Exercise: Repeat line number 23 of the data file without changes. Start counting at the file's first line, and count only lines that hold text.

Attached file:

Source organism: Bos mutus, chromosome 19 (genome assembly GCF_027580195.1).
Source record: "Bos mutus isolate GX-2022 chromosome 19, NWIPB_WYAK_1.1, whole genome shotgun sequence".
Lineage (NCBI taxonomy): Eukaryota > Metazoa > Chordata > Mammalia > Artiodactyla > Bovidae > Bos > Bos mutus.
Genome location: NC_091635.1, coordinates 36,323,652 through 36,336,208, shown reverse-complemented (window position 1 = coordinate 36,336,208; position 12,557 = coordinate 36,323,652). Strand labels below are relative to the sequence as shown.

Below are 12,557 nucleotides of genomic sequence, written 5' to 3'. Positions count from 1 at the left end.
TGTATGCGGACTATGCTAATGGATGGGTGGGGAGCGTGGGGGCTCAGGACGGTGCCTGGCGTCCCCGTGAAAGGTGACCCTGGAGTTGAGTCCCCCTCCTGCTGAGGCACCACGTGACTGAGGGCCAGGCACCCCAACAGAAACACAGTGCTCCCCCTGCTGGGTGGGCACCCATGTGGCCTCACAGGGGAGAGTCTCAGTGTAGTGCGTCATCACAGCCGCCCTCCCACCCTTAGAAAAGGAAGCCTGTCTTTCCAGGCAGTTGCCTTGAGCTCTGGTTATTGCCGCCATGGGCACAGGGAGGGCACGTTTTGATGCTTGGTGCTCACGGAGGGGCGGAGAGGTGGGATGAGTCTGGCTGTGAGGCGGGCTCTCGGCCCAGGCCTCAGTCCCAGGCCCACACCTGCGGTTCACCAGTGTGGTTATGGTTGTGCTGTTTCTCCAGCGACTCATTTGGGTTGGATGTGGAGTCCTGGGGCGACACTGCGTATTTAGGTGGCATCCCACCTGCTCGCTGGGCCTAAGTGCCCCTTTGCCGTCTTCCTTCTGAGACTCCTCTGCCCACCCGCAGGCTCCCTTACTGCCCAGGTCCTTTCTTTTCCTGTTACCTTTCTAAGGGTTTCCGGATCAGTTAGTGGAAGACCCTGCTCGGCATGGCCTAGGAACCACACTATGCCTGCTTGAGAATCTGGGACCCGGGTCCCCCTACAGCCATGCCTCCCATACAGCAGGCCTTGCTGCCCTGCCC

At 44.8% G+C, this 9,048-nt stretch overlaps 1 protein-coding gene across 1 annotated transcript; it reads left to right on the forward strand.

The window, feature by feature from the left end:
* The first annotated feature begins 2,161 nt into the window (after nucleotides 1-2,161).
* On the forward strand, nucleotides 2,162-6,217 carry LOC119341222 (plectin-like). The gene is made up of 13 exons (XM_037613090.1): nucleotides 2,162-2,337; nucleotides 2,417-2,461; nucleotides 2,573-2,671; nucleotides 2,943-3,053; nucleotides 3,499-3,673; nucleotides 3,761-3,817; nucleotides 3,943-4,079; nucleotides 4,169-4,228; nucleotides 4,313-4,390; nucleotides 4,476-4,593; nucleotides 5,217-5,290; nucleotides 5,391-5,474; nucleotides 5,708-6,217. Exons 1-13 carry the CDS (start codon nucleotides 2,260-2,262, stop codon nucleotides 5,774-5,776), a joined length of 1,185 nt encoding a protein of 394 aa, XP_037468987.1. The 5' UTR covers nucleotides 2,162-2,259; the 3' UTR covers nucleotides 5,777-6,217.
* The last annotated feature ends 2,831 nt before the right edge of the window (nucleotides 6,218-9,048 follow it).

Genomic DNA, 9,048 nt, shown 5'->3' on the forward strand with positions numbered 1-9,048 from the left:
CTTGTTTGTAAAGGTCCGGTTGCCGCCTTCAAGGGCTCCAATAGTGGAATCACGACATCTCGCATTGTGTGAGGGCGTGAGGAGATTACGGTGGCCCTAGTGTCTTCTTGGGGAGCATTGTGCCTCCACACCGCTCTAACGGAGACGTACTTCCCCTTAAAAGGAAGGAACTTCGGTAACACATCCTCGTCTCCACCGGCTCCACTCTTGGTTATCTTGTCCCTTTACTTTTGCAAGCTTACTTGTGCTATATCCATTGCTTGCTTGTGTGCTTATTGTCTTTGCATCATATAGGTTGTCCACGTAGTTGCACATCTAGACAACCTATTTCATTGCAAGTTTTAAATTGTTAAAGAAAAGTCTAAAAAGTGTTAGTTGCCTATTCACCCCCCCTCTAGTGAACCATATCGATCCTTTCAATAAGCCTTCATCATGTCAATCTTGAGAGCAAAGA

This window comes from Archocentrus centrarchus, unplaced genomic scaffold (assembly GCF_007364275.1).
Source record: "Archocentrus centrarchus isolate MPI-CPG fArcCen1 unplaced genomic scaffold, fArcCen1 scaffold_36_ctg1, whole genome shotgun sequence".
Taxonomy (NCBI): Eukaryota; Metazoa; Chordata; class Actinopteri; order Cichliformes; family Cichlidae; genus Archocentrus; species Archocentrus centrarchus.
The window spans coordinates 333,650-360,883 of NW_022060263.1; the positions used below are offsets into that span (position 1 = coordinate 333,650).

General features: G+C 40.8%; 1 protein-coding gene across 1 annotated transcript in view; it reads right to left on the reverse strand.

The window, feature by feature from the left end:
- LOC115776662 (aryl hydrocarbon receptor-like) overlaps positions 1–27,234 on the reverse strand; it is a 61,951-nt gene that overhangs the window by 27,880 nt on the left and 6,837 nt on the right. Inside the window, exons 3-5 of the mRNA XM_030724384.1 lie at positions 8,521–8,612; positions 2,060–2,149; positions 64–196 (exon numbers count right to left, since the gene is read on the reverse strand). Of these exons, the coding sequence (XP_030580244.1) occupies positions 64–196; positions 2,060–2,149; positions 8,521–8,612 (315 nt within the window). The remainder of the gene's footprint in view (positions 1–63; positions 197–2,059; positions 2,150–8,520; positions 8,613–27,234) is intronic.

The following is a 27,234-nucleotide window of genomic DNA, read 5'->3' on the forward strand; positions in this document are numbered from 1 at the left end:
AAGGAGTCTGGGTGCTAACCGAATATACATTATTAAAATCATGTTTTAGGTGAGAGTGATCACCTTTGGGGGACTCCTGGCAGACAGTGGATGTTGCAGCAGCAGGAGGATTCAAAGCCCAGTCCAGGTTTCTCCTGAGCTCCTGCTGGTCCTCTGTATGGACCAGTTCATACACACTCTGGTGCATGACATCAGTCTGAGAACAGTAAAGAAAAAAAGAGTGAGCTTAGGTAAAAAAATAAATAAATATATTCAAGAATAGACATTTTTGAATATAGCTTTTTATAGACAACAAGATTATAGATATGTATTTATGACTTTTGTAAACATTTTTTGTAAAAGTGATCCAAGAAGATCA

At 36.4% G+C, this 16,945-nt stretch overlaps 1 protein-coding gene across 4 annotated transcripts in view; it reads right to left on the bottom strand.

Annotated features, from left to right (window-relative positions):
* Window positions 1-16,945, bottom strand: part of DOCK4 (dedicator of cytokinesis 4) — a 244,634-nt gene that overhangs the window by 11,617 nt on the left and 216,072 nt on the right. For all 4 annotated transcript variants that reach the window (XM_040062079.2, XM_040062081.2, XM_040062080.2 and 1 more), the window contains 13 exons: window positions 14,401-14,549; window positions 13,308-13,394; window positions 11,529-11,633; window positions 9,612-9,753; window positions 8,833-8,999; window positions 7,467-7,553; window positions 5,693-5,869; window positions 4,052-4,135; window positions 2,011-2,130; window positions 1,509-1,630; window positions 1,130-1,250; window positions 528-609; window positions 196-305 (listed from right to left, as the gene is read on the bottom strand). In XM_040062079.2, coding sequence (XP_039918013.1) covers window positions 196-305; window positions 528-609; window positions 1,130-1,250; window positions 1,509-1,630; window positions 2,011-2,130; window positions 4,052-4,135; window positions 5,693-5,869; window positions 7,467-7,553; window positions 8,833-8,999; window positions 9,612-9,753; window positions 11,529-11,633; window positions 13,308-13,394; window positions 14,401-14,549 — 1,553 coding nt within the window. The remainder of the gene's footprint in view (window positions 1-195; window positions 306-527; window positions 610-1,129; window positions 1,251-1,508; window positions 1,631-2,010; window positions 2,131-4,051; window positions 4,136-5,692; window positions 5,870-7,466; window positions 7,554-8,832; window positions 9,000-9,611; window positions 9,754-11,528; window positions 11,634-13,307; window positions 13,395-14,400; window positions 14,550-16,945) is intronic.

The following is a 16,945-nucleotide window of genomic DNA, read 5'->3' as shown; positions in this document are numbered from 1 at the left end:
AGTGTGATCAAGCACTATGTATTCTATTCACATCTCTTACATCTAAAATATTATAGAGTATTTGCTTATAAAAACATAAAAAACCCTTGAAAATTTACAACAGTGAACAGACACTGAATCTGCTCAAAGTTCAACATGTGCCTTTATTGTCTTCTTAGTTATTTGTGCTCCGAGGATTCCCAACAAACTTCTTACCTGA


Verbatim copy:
At 36.4% G+C, this 16,945-nt stretch overlaps 1 protein-coding gene across 4 annotated transcripts in view; it reads right to left on the bottom strand.